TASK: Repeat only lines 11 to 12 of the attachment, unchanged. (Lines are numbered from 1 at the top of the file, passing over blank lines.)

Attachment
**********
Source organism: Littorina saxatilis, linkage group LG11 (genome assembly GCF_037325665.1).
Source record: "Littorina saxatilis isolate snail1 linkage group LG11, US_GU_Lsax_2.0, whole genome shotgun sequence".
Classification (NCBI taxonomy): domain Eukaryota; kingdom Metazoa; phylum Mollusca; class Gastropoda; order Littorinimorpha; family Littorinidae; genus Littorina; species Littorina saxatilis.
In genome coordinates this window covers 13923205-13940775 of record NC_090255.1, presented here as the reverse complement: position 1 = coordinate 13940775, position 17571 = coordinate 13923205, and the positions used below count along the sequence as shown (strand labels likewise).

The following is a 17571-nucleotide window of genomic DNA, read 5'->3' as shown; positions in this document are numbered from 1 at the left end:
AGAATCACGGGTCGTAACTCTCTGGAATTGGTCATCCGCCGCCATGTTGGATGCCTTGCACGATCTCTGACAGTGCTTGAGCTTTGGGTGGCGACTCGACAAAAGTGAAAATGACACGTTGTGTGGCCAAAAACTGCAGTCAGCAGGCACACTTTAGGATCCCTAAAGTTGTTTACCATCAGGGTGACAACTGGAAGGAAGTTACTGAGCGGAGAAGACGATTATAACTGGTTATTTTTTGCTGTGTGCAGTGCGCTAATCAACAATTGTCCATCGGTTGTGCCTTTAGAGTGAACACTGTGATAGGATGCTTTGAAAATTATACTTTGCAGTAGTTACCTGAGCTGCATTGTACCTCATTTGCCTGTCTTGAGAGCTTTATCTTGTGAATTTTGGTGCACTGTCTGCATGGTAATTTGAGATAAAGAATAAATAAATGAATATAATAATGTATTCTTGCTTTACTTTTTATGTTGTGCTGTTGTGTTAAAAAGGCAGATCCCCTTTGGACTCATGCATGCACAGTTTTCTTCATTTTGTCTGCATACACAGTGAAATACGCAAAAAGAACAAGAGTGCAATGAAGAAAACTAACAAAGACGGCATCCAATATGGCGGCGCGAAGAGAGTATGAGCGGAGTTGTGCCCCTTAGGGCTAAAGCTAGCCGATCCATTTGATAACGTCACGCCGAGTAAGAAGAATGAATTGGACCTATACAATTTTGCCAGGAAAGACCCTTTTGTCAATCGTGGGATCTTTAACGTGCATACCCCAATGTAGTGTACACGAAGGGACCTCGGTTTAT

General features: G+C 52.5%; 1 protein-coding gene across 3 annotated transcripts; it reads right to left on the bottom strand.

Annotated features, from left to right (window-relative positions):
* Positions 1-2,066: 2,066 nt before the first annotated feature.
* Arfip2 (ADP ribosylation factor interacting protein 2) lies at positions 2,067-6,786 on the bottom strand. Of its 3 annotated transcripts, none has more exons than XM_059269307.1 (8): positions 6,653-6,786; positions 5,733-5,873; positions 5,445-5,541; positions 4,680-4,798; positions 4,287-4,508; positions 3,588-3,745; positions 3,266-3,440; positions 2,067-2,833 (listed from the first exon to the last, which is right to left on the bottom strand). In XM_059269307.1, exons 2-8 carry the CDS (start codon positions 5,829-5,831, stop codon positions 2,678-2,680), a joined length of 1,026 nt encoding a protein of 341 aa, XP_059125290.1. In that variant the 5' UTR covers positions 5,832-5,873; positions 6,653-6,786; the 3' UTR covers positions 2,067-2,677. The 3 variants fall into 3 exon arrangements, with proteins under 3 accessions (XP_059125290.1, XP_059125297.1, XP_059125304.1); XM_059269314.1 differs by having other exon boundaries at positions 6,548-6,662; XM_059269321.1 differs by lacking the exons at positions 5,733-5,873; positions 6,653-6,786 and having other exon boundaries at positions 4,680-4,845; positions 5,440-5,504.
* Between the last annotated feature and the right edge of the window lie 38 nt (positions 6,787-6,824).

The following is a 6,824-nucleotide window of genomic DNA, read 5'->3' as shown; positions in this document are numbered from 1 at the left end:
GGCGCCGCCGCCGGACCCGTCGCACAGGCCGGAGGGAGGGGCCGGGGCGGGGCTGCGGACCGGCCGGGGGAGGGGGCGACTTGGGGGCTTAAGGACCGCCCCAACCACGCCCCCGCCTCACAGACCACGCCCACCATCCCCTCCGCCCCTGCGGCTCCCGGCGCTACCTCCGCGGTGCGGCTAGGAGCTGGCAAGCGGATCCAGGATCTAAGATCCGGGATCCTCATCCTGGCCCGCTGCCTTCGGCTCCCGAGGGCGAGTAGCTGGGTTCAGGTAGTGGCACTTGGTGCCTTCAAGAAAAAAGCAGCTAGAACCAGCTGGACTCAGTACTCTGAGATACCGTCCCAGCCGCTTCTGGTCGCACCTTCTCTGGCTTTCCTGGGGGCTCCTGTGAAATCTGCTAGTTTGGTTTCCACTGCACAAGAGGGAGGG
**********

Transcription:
* Between the last annotated feature and the right edge of the window lie 38 nt (positions 6,787-6,824).

The following is a 6,824-nucleotide window of genomic DNA, read 5'->3' as shown; positions in this document are numbered from 1 at the left end: